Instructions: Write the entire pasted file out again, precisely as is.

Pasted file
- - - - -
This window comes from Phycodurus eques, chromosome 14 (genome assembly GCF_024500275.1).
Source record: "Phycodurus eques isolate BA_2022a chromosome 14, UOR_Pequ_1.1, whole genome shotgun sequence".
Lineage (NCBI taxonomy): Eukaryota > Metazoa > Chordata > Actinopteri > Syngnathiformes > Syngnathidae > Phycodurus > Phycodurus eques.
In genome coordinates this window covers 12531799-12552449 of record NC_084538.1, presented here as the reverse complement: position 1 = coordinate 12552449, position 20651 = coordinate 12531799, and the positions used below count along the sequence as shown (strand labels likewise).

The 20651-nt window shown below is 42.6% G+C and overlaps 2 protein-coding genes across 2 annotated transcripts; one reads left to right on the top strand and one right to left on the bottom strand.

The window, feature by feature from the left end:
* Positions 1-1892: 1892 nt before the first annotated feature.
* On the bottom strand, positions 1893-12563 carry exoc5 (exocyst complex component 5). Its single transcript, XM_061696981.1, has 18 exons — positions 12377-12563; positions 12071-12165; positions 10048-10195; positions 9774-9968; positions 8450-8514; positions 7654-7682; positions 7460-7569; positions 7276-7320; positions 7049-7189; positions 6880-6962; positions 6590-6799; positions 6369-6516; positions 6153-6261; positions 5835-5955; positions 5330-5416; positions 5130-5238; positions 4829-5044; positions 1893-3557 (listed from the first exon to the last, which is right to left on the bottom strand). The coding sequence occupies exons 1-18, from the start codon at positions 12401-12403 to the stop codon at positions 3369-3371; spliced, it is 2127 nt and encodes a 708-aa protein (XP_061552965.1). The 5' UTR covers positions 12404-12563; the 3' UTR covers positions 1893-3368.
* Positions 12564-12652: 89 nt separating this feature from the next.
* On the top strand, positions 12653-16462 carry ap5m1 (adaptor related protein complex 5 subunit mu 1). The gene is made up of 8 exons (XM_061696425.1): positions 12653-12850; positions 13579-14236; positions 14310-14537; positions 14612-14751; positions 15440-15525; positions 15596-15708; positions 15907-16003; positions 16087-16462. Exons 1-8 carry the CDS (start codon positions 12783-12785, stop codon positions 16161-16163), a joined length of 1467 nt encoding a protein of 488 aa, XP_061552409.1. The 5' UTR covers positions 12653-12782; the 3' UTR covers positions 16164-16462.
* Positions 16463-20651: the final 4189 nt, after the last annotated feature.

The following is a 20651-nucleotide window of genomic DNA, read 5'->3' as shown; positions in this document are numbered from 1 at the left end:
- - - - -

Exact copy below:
This window comes from Phycodurus eques, chromosome 14 (genome assembly GCF_024500275.1).
Source record: "Phycodurus eques isolate BA_2022a chromosome 14, UOR_Pequ_1.1, whole genome shotgun sequence".
Lineage (NCBI taxonomy): Eukaryota > Metazoa > Chordata > Actinopteri > Syngnathiformes > Syngnathidae > Phycodurus > Phycodurus eques.
In genome coordinates this window covers 12531799-12552449 of record NC_084538.1, presented here as the reverse complement: position 1 = coordinate 12552449, position 20651 = coordinate 12531799, and the positions used below count along the sequence as shown (strand labels likewise).

The 20651-nt window shown below is 42.6% G+C and overlaps 2 protein-coding genes across 2 annotated transcripts; one reads left to right on the top strand and one right to left on the bottom strand.

The window, feature by feature from the left end:
* Positions 1-1892: 1892 nt before the first annotated feature.
* On the bottom strand, positions 1893-12563 carry exoc5 (exocyst complex component 5). Its single transcript, XM_061696981.1, has 18 exons — positions 12377-12563; positions 12071-12165; positions 10048-10195; positions 9774-9968; positions 8450-8514; positions 7654-7682; positions 7460-7569; positions 7276-7320; positions 7049-7189; positions 6880-6962; positions 6590-6799; positions 6369-6516; positions 6153-6261; positions 5835-5955; positions 5330-5416; positions 5130-5238; positions 4829-5044; positions 1893-3557 (listed from the first exon to the last, which is right to left on the bottom strand). The coding sequence occupies exons 1-18, from the start codon at positions 12401-12403 to the stop codon at positions 3369-3371; spliced, it is 2127 nt and encodes a 708-aa protein (XP_061552965.1). The 5' UTR covers positions 12404-12563; the 3' UTR covers positions 1893-3368.
* Positions 12564-12652: 89 nt separating this feature from the next.
* On the top strand, positions 12653-16462 carry ap5m1 (adaptor related protein complex 5 subunit mu 1). The gene is made up of 8 exons (XM_061696425.1): positions 12653-12850; positions 13579-14236; positions 14310-14537; positions 14612-14751; positions 15440-15525; positions 15596-15708; positions 15907-16003; positions 16087-16462. Exons 1-8 carry the CDS (start codon positions 12783-12785, stop codon positions 16161-16163), a joined length of 1467 nt encoding a protein of 488 aa, XP_061552409.1. The 5' UTR covers positions 12653-12782; the 3' UTR covers positions 16164-16462.
* Positions 16463-20651: the final 4189 nt, after the last annotated feature.

The following is a 20651-nucleotide window of genomic DNA, read 5'->3' as shown; positions in this document are numbered from 1 at the left end: